Random Notes on Hibernate

An alternative to consider

If I were going to do it again now, I might not choose Hibernate for various reasons noted at the URI below. Some of these aren't completely accurate, Spring, for instance, overcomes in its implementation of Hibernate, some of them, but still it bears looking into.


"Just because you're using Hibernate doesn't mean you have to use it for everything." —Gavin King, creator of Hibernate

Hibernate is a data persistence framework for use in Java (and by code written in still other languages).

Hibernate's purpose is to abstract schema from any database into a Java format for consumption by code thereby isolating the business data from the actual workings of the code.

This means that the result of a query is an instance of a class or a set or collection of instances and not rows or tables.

BIG WARNING: You must be VERY careful when using a tutorial off the web to learn Hibernate. There is much XML involved. Often, the authoring used to get the article to the web substitutes crap for syntactically crucial contructions and individual characters, especially double-quotes, single-quotes and hyphens. If you get these wrong, an editor such as the one in Eclipse will give you funny colors and you should realize this. However, if you do not, you'll tear your hair out as Hibernate rejects your configuration file and mapping files.


There are a great many tutorials and other help for Hibernate.

Hibernate dialects

The following is a list of dialects Hibernate "speaks." The classpath noted is the one to use in hibernate.properties or hibernate.cfg.xml.

Mckoi SQLorg.hibernate.dialect.MckoiDialect
Microsoft SQL Serverorg.hibernate.dialect.SQLServerDialect
Oracle 9org.hibernate.dialect.Oracle9Dialect
SAP DBorg.hibernate.dialect.SAPDBDialect
Sybase Anywhereorg.hibernate.dialect.SybaseAnywhereDialect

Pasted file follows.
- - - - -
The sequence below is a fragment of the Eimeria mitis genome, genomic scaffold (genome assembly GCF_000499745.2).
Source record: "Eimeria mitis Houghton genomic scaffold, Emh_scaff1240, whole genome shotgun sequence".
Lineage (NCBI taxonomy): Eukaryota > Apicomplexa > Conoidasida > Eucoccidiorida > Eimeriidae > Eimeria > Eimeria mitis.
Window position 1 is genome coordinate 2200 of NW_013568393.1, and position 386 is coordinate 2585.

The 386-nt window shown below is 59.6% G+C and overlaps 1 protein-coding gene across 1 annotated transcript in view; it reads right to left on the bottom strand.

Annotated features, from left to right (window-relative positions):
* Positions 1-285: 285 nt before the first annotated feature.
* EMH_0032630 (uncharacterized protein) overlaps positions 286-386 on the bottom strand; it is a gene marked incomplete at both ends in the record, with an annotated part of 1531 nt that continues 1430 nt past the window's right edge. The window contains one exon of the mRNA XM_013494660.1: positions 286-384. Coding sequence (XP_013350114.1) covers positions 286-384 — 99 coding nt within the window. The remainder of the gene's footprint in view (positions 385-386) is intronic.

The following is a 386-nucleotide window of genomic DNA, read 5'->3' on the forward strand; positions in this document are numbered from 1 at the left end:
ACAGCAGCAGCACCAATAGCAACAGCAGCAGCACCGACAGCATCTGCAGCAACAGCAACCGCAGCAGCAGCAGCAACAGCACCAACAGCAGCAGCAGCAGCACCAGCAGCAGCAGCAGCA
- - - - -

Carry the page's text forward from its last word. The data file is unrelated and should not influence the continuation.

Paging efficiency

It would appear that it's more efficient to use < and > than <= or >= in terms of what Hibernate will cause to happen underneath, though this is all entirely dependent upon the database interfaced.

Hibernate's query language

See http://docs.jboss.org/hibernate/stable/core/reference/en/html/queryhql.html.

from Sort of like SELECT *. For example,
	from table.Person
	from Person

returns all instances of the class Person.

as Alias; assigns a "variable" to a result by which it may subsequently be referred. For example,
	from Person as person
join inner join, left outer join, etc. For example,
	from Person as person
	    join person.spouse as spouse
	    left join person.children as child
where As in SQL. For example,
	from Person where name="Fritz"
order by As in SQL.
group by
  and having
Like where but for sets. For example,
	select car.color
	    from Car as car
	    group by car.color
	        having car.color in (Color.METALLIC, Color.BLACK)

Some useful database definitions

The following are useful:

join A join clause combines records from two or more tables. Its result is a set that can be saved as a table or merely consumed and discarded (as a set). A join combines fields using values common to each table. There are four types of joins: inner, outer, left and right. In many systems, the default join (in the absense of more specific terminology or keywords) is the inner join.
inner join Result obtained from combining values of two tables base on the predicate (A.one-thing = B.another-thing), e.g.:
	SELECT * FROM employee, department
	         INNER JOIN department
	                    ON employee.departmentid = department.departmentid;

This is really just a formal notation for:

	SELECT * FROM employee WHERE employee.departmentid = department.departmentid

...and has the result of selecting those employees who work for an explicit, existing department.

equijoin An inner join where only 'equals' is used (and not 'greater than' or 'less than', etc.)
natural join Where the result is created only from columns whose name matches (e.g.: 'departmentid' as opposed to 'deptid' and 'departmentid').
outer join Subdivided between left- and right outer joins. All records of the table are retained as the result (i.e.: all rows from the left table or all from the right table).
left join Also left outer join, retains records from first table, see Wikipedia.
right join Also right outer join, retains records from second table, see Wikipedia.
full outer join Retains records from both sides (tables). See Wikipedia.
self join Joins a table to itself. See Wikipedia.

Query by example in Hibernate

Here's an article on querying by example, http://java.dzone.com/articles/hibernate-query-example-qbe.

Debugging: Finding the origin of a query


Hibernate and concurrency

Hibernate & Concurrency: The Data Knowledge Stack